Niger River and Delta
The Niger River flows in a great arc through West Africa. The continent's third longest river, after the NILE RIVER and CONGO RIVER, it has carried travelers, traders, and explorers for hundreds of years. The Niger still serves as a highway for people and goods, but it also supplies water for agriculture and hydroelectric power. The delta at the river's mouth in NIGERIA was an early center of European trade and now yields oil and natural gas.
The Niger River is navigable for most of its 2,585 miles. Its source lies in the Kouranko Mountains on the border between SIERRA LEONE and GUINEA. Although the Atlantic Ocean is just 200 miles west of that source, the shape of the land makes the river flow east and north for a long distance before finally turning south toward the Atlantic. Along the way the Niger passes through Guinea, MALI, NIGER, the northern edge of BENIN, and Nigeria.
Descending from the Guinea highlands into Mali, the river broadens and moves slowly. Two major tributaries, the Sankarani and Bani Rivers, join the Niger in Mali and add to its flow. Entering a flat plain, the Niger then branches out into a network of waterways called the Inland Delta. During the rainy season, which begins in late August, these channels overflow their banks and form a shallow lake 150 miles wide and 300 miles long. This yearly flood deposits fertile soil, making the inland delta an ideal agricultural zone. In especially wet years a branch of the river reaches the city of TIMBUKTU, seven miles from the river's main channel.
The Niger curves to the south at Kabara in Mali and narrows as it passes through a gorge. Flowing through Nigeria it receives another major tributary, the Benue. The river empties into the Atlantic Ocean after passing through a sprawling delta created by soil deposits from the river. Over thousands of years, the Niger has extended this delta out into the Atlantic.
History and Ethnic Groups
Long used for communication and commerce, the Niger River has played an important role in the history of West Africa. It contributed to the rise of the SUDANIC EMPIRES OF WESTERN AFRICA and later offered Europeans a route into the interior. During the period of the Songhai Empire in the 1400s and 1500s, large canoes carried grain downstream from the Inland Delta to the cities of Timbuktu and Gao. Military and court officials traveled from one end of the empire to the other on the river. The river helped make Timbuktu a busy and prosperous trade center, where the caravan routes that crossed the SAHARA DESERT connected with the Niger's river traffic.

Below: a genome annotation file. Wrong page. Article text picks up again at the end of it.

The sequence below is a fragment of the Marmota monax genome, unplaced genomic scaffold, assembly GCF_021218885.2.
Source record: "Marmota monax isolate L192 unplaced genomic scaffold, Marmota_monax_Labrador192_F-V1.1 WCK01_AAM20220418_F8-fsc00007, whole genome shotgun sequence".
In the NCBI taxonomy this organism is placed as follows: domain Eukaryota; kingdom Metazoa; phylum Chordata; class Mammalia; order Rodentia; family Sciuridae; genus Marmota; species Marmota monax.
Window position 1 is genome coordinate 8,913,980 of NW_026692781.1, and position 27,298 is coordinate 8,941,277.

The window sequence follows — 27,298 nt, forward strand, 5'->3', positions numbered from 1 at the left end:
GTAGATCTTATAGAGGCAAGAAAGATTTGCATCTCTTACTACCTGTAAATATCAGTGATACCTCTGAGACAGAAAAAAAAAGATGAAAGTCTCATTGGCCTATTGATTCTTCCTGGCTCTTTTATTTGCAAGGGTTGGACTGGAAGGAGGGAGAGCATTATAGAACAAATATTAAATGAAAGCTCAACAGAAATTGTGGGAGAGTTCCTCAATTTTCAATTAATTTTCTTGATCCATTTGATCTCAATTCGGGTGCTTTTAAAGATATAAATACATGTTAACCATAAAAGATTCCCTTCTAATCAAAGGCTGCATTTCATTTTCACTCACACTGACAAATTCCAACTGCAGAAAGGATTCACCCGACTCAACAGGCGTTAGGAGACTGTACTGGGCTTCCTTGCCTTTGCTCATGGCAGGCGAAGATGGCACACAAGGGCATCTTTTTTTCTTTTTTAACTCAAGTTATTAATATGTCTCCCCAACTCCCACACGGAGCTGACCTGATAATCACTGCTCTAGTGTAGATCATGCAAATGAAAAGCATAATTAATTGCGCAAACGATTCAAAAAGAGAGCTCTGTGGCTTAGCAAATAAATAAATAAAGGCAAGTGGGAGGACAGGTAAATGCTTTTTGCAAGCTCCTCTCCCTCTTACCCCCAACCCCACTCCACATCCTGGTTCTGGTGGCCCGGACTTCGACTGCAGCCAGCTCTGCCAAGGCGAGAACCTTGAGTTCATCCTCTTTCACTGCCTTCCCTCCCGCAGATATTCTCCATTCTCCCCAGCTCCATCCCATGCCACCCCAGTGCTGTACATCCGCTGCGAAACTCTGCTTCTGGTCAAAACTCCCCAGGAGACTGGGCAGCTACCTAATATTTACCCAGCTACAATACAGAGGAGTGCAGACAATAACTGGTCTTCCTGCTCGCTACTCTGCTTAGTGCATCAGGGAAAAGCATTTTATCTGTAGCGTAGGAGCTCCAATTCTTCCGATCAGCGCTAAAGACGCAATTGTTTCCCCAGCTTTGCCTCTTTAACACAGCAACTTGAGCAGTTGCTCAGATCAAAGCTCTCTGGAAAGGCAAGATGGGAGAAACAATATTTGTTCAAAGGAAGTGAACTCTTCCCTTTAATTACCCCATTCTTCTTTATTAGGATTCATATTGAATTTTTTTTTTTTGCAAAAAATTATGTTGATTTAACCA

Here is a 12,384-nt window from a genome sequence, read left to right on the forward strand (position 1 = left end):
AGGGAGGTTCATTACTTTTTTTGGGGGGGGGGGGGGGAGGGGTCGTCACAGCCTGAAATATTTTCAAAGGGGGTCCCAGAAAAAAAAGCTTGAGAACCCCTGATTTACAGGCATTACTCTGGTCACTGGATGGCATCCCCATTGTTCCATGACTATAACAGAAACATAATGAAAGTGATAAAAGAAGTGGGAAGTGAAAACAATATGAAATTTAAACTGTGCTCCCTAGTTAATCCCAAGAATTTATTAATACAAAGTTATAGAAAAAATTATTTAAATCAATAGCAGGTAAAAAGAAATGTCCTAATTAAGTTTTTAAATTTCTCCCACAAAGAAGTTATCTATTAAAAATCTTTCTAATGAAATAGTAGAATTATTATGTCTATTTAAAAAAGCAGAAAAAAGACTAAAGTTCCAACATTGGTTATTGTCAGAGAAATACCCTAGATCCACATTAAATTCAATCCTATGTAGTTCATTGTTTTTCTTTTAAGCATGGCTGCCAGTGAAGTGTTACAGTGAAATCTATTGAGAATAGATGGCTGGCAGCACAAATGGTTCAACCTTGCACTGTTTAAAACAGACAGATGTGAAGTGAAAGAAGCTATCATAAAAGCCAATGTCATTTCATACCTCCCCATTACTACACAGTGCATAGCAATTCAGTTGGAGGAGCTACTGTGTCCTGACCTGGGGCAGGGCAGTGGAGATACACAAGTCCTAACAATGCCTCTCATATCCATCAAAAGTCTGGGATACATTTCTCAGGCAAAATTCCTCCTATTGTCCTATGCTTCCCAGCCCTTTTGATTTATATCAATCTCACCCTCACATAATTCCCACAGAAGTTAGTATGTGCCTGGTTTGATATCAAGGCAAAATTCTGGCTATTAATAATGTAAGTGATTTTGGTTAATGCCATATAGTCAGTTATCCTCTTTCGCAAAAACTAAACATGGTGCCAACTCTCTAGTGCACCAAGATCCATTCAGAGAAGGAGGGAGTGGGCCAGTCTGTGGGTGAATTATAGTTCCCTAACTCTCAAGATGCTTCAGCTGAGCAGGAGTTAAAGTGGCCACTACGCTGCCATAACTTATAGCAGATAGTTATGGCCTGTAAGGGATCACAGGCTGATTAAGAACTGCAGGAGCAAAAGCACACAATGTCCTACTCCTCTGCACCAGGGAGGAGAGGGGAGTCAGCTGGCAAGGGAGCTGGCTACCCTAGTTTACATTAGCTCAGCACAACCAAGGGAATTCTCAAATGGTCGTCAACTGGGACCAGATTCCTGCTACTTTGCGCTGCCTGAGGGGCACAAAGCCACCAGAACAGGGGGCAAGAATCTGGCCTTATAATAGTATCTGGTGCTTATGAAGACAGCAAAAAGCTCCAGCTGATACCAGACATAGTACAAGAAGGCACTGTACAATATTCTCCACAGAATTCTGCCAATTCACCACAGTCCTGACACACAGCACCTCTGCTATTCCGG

Beginning in the late 1400s, the Ijo people of the Niger Delta formed various city-states that became the focus of European trade. However, archaeological evidence—including pottery and copper bracelets once used as money—shows that the delta peoples were involved in long-distance trade with the interior well before the Europeans arrived.
European knowledge of the Niger River began with Arab maps of the Middle Ages, which mistakenly suggested a link between the Nile and the Niger Rivers. The maps also indicated that the Niger began in what is now CHAD and flowed west. Scottish explorer Mungo Park disproved this notion in 1796 when he traced part of the river's course. By 1830 Europeans had mapped the full course of the Niger and knew that it emptied into the Atlantic through the Nigerian delta.
European explorers, missionaries, and merchants—mostly British—advanced up the Niger River from the sea to trade and establish settlements. Their expeditions paved the way for the Royal Niger Company, founded in 1886, which not only gained control of European trade along the lower Niger but also expanded Britain's political and military power in the region. British rule of Nigeria soon followed. Meanwhile, far upstream, the French moved east along the river from their colony in SENEGAL, and took over Guinea, Mali, and Niger.
Many diverse ethnic groups live along the Niger and in its delta. The largest are the BAMBARA and Songhai in Mali, the Jerma in Niger, the Nupe in central Nigeria, the IGBO (Ibo) in southern Nigeria, and the Ijo (Ijaw) in the Niger Delta. The Niger River is central to the way of life of a number of these peoples, including the Sorko, a Songhai-speaking group that travels along the river from Nigeria to the Inland Delta, fishing and hunting hippopotamus.
During the 1900s Europeans and Africans used the Niger River for economic purposes. In the 1930s French colonial authorities began digging irrigation channels in Mali to bring the river's water to fields of cotton, rice, and sugarcane. A large hydroelectric dam at Kainji in Nigeria, completed 30 years later, harnessed the power of the river for economic development and is a major source of electricity for Nigeria and Benin. In the Niger Delta region, oil and natural gas have been exploited since the 1950s, providing significant revenue for Nigeria. (See also History of Africa, Irrigation and Flood Control, Transportation, Travel and Exploration.)